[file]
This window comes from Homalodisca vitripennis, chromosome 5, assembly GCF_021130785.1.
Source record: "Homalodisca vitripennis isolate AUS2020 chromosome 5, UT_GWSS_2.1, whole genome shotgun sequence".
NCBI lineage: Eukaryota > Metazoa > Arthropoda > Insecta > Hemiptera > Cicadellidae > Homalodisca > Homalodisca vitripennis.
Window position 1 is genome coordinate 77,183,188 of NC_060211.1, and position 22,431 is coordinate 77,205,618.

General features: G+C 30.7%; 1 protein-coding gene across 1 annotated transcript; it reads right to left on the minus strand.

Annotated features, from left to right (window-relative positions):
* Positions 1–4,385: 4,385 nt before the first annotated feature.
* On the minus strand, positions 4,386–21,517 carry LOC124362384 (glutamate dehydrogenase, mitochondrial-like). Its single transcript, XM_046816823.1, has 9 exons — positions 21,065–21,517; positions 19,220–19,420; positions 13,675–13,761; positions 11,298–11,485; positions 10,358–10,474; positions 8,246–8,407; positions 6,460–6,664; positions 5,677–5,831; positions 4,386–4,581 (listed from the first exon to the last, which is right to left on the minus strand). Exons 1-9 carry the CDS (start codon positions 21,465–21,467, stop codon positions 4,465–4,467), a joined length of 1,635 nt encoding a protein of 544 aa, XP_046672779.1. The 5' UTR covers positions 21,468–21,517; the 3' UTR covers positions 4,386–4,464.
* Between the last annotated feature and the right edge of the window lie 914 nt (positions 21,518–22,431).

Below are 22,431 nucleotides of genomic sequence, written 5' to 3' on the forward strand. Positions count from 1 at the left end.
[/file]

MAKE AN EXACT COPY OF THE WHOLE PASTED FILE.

This window comes from Homalodisca vitripennis, chromosome 5, assembly GCF_021130785.1.
Source record: "Homalodisca vitripennis isolate AUS2020 chromosome 5, UT_GWSS_2.1, whole genome shotgun sequence".
NCBI lineage: Eukaryota > Metazoa > Arthropoda > Insecta > Hemiptera > Cicadellidae > Homalodisca > Homalodisca vitripennis.
Window position 1 is genome coordinate 77,183,188 of NC_060211.1, and position 22,431 is coordinate 77,205,618.

General features: G+C 30.7%; 1 protein-coding gene across 1 annotated transcript; it reads right to left on the minus strand.

Annotated features, from left to right (window-relative positions):
* Positions 1–4,385: 4,385 nt before the first annotated feature.
* On the minus strand, positions 4,386–21,517 carry LOC124362384 (glutamate dehydrogenase, mitochondrial-like). Its single transcript, XM_046816823.1, has 9 exons — positions 21,065–21,517; positions 19,220–19,420; positions 13,675–13,761; positions 11,298–11,485; positions 10,358–10,474; positions 8,246–8,407; positions 6,460–6,664; positions 5,677–5,831; positions 4,386–4,581 (listed from the first exon to the last, which is right to left on the minus strand). Exons 1-9 carry the CDS (start codon positions 21,465–21,467, stop codon positions 4,465–4,467), a joined length of 1,635 nt encoding a protein of 544 aa, XP_046672779.1. The 5' UTR covers positions 21,468–21,517; the 3' UTR covers positions 4,386–4,464.
* Between the last annotated feature and the right edge of the window lie 914 nt (positions 21,518–22,431).

Below are 22,431 nucleotides of genomic sequence, written 5' to 3' on the forward strand. Positions count from 1 at the left end.